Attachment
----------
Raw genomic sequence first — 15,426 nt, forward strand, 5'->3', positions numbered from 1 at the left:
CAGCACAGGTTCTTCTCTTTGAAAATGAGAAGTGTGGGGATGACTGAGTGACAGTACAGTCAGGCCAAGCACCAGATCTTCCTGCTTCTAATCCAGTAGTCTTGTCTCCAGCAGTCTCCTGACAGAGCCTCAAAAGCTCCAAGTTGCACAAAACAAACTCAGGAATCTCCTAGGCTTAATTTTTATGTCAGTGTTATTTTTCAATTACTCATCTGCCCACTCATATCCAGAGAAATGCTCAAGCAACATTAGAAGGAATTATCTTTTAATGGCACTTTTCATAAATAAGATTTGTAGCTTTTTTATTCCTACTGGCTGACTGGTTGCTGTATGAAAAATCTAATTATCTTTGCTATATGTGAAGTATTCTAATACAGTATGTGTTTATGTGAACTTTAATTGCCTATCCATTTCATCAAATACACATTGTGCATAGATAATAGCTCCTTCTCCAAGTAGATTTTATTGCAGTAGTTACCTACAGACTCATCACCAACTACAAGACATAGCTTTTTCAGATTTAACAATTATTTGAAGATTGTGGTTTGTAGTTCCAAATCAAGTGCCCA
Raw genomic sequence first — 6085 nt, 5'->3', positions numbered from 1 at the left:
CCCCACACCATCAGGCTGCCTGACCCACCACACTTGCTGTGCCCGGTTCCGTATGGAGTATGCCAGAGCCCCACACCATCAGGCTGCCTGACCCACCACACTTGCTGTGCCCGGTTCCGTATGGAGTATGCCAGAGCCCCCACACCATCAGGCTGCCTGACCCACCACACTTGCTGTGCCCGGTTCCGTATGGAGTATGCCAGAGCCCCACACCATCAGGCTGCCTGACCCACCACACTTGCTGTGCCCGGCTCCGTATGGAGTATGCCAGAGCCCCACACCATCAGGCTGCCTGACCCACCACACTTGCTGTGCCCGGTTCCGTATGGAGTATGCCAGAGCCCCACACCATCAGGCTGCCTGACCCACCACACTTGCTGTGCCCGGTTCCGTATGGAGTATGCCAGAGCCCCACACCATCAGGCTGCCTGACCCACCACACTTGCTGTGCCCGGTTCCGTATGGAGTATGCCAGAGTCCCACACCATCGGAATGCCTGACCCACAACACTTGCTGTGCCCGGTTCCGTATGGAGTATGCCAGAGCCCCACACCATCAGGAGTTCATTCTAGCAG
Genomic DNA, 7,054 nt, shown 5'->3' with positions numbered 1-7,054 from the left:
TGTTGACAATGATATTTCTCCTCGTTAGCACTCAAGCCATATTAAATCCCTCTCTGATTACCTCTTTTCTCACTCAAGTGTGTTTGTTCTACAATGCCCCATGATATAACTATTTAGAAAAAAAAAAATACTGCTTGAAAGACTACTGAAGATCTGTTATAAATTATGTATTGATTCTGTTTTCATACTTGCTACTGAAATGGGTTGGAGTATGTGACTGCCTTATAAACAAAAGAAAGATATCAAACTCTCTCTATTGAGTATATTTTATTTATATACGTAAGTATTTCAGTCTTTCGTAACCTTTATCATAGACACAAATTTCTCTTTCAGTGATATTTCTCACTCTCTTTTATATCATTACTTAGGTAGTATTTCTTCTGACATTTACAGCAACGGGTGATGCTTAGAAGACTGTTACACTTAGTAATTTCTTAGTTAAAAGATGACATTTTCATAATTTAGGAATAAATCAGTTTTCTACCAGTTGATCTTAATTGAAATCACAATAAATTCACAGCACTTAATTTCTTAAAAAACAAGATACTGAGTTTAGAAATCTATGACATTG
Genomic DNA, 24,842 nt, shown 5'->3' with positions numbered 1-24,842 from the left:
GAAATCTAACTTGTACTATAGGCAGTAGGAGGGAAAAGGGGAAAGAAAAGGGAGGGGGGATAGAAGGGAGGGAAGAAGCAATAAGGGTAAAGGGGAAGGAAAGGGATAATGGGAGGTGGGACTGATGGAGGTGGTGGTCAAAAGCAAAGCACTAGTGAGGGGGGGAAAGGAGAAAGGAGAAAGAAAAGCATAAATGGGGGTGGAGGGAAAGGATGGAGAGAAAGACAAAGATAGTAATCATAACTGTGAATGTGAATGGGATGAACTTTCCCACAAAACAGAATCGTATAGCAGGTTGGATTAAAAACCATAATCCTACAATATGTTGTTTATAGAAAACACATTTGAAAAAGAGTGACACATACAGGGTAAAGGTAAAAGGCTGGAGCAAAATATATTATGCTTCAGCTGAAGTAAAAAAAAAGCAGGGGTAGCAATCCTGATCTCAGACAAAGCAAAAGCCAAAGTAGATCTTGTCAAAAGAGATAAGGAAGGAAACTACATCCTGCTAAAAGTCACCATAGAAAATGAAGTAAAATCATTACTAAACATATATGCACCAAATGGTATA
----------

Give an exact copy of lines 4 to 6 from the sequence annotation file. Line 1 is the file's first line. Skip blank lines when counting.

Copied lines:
CCCCACACCATCAGGCTGCCTGACCCACCACACTTGCTGTGCCCGGTTCCGTATGGAGTATGCCAGAGCCCCACACCATCAGGCTGCCTGACCCACCACACTTGCTGTGCCCGGTTCCGTATGGAGTATGCCAGAGCCCCCACACCATCAGGCTGCCTGACCCACCACACTTGCTGTGCCCGGTTCCGTATGGAGTATGCCAGAGCCCCACACCATCAGGCTGCCTGACCCACCACACTTGCTGTGCCCGGCTCCGTATGGAGTATGCCAGAGCCCCACACCATCAGGCTGCCTGACCCACCACACTTGCTGTGCCCGGTTCCGTATGGAGTATGCCAGAGCCCCACACCATCAGGCTGCCTGACCCACCACACTTGCTGTGCCCGGTTCCGTATGGAGTATGCCAGAGCCCCACACCATCAGGCTGCCTGACCCACCACACTTGCTGTGCCCGGTTCCGTATGGAGTATGCCAGAGTCCCACACCATCGGAATGCCTGACCCACAACACTTGCTGTGCCCGGTTCCGTATGGAGTATGCCAGAGCCCCACACCATCAGGAGTTCATTCTAGCAG
Genomic DNA, 7,054 nt, shown 5'->3' with positions numbered 1-7,054 from the left:
TGTTGACAATGATATTTCTCCTCGTTAGCACTCAAGCCATATTAAATCCCTCTCTGATTACCTCTTTTCTCACTCAAGTGTGTTTGTTCTACAATGCCCCATGATATAACTATTTAGAAAAAAAAAAATACTGCTTGAAAGACTACTGAAGATCTGTTATAAATTATGTATTGATTCTGTTTTCATACTTGCTACTGAAATGGGTTGGAGTATGTGACTGCCTTATAAACAAAAGAAAGATATCAAACTCTCTCTATTGAGTATATTTTATTTATATACGTAAGTATTTCAGTCTTTCGTAACCTTTATCATAGACACAAATTTCTCTTTCAGTGATATTTCTCACTCTCTTTTATATCATTACTTAGGTAGTATTTCTTCTGACATTTACAGCAACGGGTGATGCTTAGAAGACTGTTACACTTAGTAATTTCTTAGTTAAAAGATGACATTTTCATAATTTAGGAATAAATCAGTTTTCTACCAGTTGATCTTAATTGAAATCACAATAAATTCACAGCACTTAATTTCTTAAAAAACAAGATACTGAGTTTAGAAATCTATGACATTG